As frontman of My Morning Jacket and collaborator in various Americana side projects, Jim James has made music synonymous with escape: rollicking and dreamy soundscapes, loose themes of nature and spirituality, a voice that nearly curdles with sheer abandon. Eternally Even, his second solo outing, plants him dead-center in the rubble of modern sociopolitical rot—common ground for artists making much of today's best music, but a strange new world for someone more suited to open plains and yawning superhighways. The result is an album steeped in textures of drone and tones of dismay, with a sort of ramshackle grit tuned to frequencies of urgency and naïveté.
James inherits an everyman activism on Eternally Even from singers like Sly Stone and Bill Withers, conveying messages less clever than immediate. “Hate crimes, shelter lines/They try to take what's yours and mine,” he sings on lead single “Same Old Lie,” “Is there any peace to be found in a lifetime?” James's lyrics deal in platitudes, mundane observations, and old dichotomies, between light and dark, young and old; combined with his singsong, rhythmic, and often non-rhyming delivery, they create the disarming aura of a single take, an intimation that this kind of intuitive art and rhetoric is more essential to the political moment than a labored analysis.
Eternally Even plants Jim James dead-center in the rubble of modern sociopolitical rot.
If the album's lyrics are a childlike impression of turmoil, Eternally Even is musically meticulous. Sometimes corroded and minimal, sometimes fascinatingly warped, the music is a vivid interpretation of a broken system, or of a system breaking. The album opens and closes with songs—“Hide in Plain Sight” and “Eternally Even,” respectively—that combine skittering percussion and grinding organ loops, while the two parts of “We Ain't Getting Any Younger” revive the flow of “Hide in Plain Sight” at double time, adding additional paranoia. “Same Old Lie” rides a similarly dark carnival-esque groove until the outro, when a distorted organ and banging conga drums conjure up an unsettling, eerily militant atmosphere. The grainy automation of these tracks grows identifiable by the end of the album, which is eerie given how eccentric it initially feels.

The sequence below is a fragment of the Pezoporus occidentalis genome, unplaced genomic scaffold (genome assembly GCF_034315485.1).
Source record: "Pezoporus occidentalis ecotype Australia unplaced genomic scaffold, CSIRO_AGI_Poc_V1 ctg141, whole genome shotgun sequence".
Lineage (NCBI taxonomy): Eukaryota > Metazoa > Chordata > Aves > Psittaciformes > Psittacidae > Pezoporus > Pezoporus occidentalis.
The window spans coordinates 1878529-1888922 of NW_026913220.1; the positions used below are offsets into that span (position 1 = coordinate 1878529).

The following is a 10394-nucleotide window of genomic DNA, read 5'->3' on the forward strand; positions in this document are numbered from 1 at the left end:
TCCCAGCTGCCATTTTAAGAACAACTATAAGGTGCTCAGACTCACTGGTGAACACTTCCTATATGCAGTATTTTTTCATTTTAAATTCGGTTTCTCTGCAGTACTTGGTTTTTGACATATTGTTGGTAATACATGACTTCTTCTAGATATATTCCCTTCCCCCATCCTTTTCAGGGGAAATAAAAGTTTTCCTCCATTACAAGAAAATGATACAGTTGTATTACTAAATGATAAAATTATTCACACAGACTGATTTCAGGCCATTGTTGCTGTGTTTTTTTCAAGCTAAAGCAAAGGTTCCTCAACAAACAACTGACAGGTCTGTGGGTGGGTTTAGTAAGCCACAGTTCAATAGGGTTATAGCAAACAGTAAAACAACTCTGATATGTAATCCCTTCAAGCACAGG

Other songs on Eternally Even slide nicely into James's comfort zone of psychedelic armchair R&B, yet he works deliberately as a producer to disturb their familiarity. Certain disruptive flourishes reappear throughout the album: the double-tracking of his voice with both a mutant echo in the low register and layered angelic singers above; collage clips of playground chatter pumped in as a distraction; stray noise slipping in and out of focus the same way instruments do, as if neither is more important. “Here in Spirit” evokes a funky drummer backing the ultra-smooth Rhye, while “In the Moment” falls out of time and back in again during a 30-second break after its first chorus, as if the instruments are rediscovering their footing.
Eternally Even impels reexamination of an accepted order, weighing complacency and convenience against conscience. As James puts it on “Same Old Lie,” “Nothing is more difficult than changing what's been comfortable.” The quiet vibes of protest and experimental song design make for James's most cohesive set to date, an unsure yet important step forward. Coming at a time as appropriate as it is inevitable, Eternally Even is the sound of a road-worn artist, whose music normally channels the awe and splendor of his country, challenging its structure and finding the deepest valley he's ever seen.